‘Online’ porn fuels sex addiction

Washington D.C., Nov. 24 (ANI): A new study has suggested that online porn may motivate sex addicts’ to intensify their search for new sexual images than their peers.

According to researchers, sex addicts were more susceptible to environment ‘cues’ linked to sexual images than to those linked to neutral images.

In the study, Valerie Voon of the University of Cambridge studied the behaviour of 22 sex addicts and 40 ‘healthy’ male volunteers undergoing tasks.

In the first task, individuals were shown a series of images in pairs, including naked women, clothed women and furniture.

The researchers found that sex addicts were more likely to choose the novel over the familiar choice for sexual images relative to neutral object images, whereas healthy volunteers were more likely to choose the novel choice for neutral human female images relative to neutral object images.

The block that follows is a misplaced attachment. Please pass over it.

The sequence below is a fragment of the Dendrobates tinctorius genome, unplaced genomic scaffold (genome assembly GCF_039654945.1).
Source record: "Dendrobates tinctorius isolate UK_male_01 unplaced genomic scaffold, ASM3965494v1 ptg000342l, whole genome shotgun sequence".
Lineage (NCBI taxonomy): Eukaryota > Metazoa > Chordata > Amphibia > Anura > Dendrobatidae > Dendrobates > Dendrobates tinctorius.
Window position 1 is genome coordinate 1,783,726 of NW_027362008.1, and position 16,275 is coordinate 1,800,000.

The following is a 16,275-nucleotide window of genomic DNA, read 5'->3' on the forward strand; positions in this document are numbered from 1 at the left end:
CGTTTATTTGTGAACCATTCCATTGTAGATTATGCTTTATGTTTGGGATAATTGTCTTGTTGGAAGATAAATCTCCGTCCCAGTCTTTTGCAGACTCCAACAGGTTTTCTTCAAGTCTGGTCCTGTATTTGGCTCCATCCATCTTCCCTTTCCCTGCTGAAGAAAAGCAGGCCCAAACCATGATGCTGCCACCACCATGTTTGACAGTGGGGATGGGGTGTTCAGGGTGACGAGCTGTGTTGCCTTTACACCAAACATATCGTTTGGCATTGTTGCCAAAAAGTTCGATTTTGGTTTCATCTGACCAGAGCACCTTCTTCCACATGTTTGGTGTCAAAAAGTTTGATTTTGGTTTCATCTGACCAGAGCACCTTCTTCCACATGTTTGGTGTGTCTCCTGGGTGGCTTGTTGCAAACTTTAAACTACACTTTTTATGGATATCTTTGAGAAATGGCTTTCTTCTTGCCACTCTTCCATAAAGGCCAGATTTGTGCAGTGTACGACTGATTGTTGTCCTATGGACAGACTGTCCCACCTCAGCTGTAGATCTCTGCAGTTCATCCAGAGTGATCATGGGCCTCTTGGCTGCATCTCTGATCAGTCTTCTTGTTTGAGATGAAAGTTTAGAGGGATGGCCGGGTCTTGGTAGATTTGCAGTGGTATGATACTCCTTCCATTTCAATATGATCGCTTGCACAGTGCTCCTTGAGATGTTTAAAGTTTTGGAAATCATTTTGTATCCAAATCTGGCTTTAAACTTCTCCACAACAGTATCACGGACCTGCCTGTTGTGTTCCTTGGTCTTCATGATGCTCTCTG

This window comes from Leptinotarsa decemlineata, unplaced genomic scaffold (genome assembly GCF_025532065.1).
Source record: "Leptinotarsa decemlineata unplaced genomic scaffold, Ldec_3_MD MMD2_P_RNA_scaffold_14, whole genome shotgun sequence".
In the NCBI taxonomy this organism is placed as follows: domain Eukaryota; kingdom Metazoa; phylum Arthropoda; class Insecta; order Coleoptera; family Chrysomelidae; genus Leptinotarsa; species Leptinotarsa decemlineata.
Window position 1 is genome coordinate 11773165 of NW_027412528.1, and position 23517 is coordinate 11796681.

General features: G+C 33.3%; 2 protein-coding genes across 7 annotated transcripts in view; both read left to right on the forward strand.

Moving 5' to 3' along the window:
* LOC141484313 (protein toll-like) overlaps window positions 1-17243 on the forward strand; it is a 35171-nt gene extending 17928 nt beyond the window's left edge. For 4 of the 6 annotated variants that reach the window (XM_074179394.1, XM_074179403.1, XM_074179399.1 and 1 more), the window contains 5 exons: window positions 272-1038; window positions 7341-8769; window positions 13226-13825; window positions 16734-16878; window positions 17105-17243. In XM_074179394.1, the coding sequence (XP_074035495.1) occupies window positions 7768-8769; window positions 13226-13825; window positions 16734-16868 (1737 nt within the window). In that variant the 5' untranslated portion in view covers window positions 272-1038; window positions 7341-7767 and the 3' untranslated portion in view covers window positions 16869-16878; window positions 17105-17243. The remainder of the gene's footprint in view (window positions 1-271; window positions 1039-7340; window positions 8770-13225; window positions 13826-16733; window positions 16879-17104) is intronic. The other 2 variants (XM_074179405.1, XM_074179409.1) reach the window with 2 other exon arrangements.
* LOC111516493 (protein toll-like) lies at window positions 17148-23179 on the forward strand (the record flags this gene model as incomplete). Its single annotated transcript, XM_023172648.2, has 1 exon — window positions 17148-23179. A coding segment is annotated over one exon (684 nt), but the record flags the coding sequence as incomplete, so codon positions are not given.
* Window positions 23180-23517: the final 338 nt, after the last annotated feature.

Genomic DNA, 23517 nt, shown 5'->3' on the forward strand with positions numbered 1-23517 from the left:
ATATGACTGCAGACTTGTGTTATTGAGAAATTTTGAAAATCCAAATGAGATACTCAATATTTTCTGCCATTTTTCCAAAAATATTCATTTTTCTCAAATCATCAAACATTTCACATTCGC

In a second task, volunteers were shown pairs of images – an undressed woman and a neutral grey box – both of which were overlaid on different abstract patterns. They were then asked to select between these abstract images and a new abstract image.

This time, the researchers showed that sex addicts where more likely to choose cues (in this case the abstract patterns) associated with sexual and monetary rewards. This supports the notion that apparently innocuous cues in an addict’s environment can ‘trigger’ them to seek out sexual images.

In another test, they found that when the sex addicts viewed the same sexual image repeatedly, compared to the healthy volunteers they experienced a greater decrease of activity in the region of the brain known as the dorsal anterior cingulate cortex, known to be involved in anticipating rewards and responding to new events.

Voon said that their findings were particularly relevant in the context of online pornography, adding it was not clear what triggered sex addiction in the first place and it was likely that some people were more predisposed to the addiction than others, but the seemingly endless supply of novel sexual images available online helped feed their addiction, making it more and more difficult to escape.

The study is published in the Journal of Psychiatric Research. (ANI)

Related Posts

Leave a Reply